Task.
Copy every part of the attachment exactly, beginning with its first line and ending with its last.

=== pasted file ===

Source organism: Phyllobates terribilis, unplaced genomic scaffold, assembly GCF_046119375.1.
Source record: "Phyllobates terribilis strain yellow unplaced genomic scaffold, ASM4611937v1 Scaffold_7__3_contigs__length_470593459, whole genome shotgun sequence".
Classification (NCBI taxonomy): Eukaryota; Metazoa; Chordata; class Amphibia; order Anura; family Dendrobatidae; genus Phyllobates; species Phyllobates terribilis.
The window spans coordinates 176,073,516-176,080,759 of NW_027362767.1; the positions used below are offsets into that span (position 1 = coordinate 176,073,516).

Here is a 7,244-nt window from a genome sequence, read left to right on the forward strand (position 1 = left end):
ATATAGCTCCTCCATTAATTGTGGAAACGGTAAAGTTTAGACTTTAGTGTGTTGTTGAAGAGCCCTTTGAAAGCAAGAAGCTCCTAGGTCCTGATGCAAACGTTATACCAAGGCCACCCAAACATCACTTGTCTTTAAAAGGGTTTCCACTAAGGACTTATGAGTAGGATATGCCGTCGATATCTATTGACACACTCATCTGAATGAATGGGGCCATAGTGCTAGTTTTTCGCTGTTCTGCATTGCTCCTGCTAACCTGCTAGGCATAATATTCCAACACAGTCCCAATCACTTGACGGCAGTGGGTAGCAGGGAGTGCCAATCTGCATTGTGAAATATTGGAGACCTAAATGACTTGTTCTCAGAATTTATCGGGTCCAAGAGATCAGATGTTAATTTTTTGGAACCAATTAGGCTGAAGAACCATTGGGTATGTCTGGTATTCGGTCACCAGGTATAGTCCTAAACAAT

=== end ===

Source organism: Phyllobates terribilis, unplaced genomic scaffold, assembly GCF_046119375.1.
Source record: "Phyllobates terribilis strain yellow unplaced genomic scaffold, ASM4611937v1 Scaffold_7__3_contigs__length_470593459, whole genome shotgun sequence".
Classification (NCBI taxonomy): Eukaryota; Metazoa; Chordata; class Amphibia; order Anura; family Dendrobatidae; genus Phyllobates; species Phyllobates terribilis.
The window spans coordinates 176,073,516-176,080,759 of NW_027362767.1; the positions used below are offsets into that span (position 1 = coordinate 176,073,516).

Here is a 7,244-nt window from a genome sequence, read left to right on the forward strand (position 1 = left end):
ATATAGCTCCTCCATTAATTGTGGAAACGGTAAAGTTTAGACTTTAGTGTGTTGTTGAAGAGCCCTTTGAAAGCAAGAAGCTCCTAGGTCCTGATGCAAACGTTATACCAAGGCCACCCAAACATCACTTGTCTTTAAAAGGGTTTCCACTAAGGACTTATGAGTAGGATATGCCGTCGATATCTATTGACACACTCATCTGAATGAATGGGGCCATAGTGCTAGTTTTTCGCTGTTCTGCATTGCTCCTGCTAACCTGCTAGGCATAATATTCCAACACAGTCCCAATCACTTGACGGCAGTGGGTAGCAGGGAGTGCCAATCTGCATTGTGAAATATTGGAGACCTAAATGACTTGTTCTCAGAATTTATCGGGTCCAAGAGATCAGATGTTAATTTTTTGGAACCAATTAGGCTGAAGAACCATTGGGTATGTCTGGTATTCGGTCACCAGGTATAGTCCTAAACAAT